Authors are usually busy studying up for “the call” (an agent reaching out via phone to offer representation) when they know it’s on the horizon. It’s an exciting time for authors and agents! Resources are everywhere and there are many great guides to “the call” including these:
- Questions to Ask Your Prospective Literary Agent
- What To Ask An Agent
- When Agents Offer Representation
- The Next Set of Questions To Ask Prospective Agents
- 10 Questions to Ask When Offered Representation
- The Call
- 25 Questions to Ask Your Potential Agent
- Questions to Ask Before Signing with an Agent
However, what about the flip side? What do agents like to know about writers when we offer?
What agents like to know about potential fiction authors:
- What are you working on next?
- How long does it take you to write a draft?
- Who are some of your favorite authors?
- What kind of support are you looking for?
- What has been your path to publishing? Agented before? Published before?
- How do you workshop your work? Critique group?
- Where do your ideas come from?
- What is your day job? And what does your writing schedule look like?
- What are some of your career goals and expectations?
- How many other agents are looking at the manuscript?
- Do my editorial notes match your vision for the book?
- How do you feel about social media?
Why I want to know these things:
This is a sample of some of the questions I like to know answers to when I’m getting to know a potential author. Some of the most important things are that we share the same vision for this book and your career, and that we have similar taste in books we read for fun. I like to know that writers have a strong work ethic and a writing group they work with so I’m not the sole provider of feedback. I want to know about your publishing history even if it’s not clean and tidy–often it isn’t. I like to know your patterns like how fast you write and when you write, plus the best time to get in contact with you.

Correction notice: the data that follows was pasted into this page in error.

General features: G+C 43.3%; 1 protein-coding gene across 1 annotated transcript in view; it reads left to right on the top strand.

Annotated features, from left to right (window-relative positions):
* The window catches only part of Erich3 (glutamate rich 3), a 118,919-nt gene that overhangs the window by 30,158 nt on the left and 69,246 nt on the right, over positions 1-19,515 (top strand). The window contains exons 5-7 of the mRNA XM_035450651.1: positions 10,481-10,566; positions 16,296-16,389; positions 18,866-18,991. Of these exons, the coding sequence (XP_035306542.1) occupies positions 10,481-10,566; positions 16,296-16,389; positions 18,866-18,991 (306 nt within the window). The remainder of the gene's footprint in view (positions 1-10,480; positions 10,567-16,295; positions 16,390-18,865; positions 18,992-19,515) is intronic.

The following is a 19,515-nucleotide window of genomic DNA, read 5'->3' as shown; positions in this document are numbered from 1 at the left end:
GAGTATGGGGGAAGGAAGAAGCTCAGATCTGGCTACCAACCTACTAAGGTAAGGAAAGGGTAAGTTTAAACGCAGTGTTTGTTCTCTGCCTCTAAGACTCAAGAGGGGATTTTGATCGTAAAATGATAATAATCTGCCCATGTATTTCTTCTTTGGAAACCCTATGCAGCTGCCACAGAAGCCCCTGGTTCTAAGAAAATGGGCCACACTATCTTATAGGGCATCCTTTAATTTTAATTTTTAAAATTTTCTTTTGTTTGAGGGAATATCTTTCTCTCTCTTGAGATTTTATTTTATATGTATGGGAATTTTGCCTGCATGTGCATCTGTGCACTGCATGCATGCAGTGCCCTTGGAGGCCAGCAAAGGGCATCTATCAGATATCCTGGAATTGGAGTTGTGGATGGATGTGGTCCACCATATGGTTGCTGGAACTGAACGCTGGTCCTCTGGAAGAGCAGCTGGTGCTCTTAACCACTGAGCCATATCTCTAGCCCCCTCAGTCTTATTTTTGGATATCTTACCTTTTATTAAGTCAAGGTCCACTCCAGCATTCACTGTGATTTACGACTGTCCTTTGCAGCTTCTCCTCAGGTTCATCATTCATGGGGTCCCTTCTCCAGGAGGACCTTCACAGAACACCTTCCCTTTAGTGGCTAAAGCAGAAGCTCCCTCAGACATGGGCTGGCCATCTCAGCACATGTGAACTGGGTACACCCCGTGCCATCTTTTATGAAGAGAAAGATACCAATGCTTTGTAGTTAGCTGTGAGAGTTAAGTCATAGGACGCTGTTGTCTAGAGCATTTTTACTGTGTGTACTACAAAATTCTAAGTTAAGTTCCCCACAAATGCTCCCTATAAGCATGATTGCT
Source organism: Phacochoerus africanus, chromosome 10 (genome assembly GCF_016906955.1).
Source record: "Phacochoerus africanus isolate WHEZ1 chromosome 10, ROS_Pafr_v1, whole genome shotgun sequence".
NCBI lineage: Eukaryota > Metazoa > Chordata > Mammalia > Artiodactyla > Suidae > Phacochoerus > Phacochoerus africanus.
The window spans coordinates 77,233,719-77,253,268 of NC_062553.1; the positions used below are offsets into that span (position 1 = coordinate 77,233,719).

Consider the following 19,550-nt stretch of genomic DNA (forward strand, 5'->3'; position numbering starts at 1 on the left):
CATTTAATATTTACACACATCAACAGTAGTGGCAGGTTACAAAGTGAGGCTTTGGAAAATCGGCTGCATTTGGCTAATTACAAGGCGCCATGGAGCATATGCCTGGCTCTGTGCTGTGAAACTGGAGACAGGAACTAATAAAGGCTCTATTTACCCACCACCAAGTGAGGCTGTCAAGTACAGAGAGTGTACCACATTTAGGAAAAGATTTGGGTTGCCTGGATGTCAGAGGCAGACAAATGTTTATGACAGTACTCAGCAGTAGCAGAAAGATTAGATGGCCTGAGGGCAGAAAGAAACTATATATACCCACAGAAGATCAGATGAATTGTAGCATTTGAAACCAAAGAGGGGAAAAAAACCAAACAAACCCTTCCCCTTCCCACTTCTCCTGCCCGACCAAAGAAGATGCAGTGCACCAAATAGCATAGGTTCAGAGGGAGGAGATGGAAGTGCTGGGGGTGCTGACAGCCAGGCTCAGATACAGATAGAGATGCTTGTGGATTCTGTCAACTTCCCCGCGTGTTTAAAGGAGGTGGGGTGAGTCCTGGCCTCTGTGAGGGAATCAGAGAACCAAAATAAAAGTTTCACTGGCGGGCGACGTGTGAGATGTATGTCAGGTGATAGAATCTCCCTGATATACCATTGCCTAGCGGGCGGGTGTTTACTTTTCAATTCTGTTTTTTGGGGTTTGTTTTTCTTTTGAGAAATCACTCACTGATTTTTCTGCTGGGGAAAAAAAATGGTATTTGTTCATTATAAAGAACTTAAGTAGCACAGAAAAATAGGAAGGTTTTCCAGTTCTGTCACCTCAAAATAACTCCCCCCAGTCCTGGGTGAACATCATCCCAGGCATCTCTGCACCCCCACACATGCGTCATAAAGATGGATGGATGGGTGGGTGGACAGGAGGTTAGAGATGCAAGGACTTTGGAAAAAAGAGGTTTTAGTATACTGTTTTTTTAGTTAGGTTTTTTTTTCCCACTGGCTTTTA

Is it about the answers?
You don’t need “perfect” answers to these questions. It’s nothing you can study for. At the end of the day we want to work with writers who we get along with, whose work we love and feel passionate about, who have a career path that we feel we can assist in, and who trust us.
That call is about both of us deciding we’re a fit. Just because you get an offer doesn’t mean you have to take it.
Q: What have you been asked on “the call” or hope to be asked?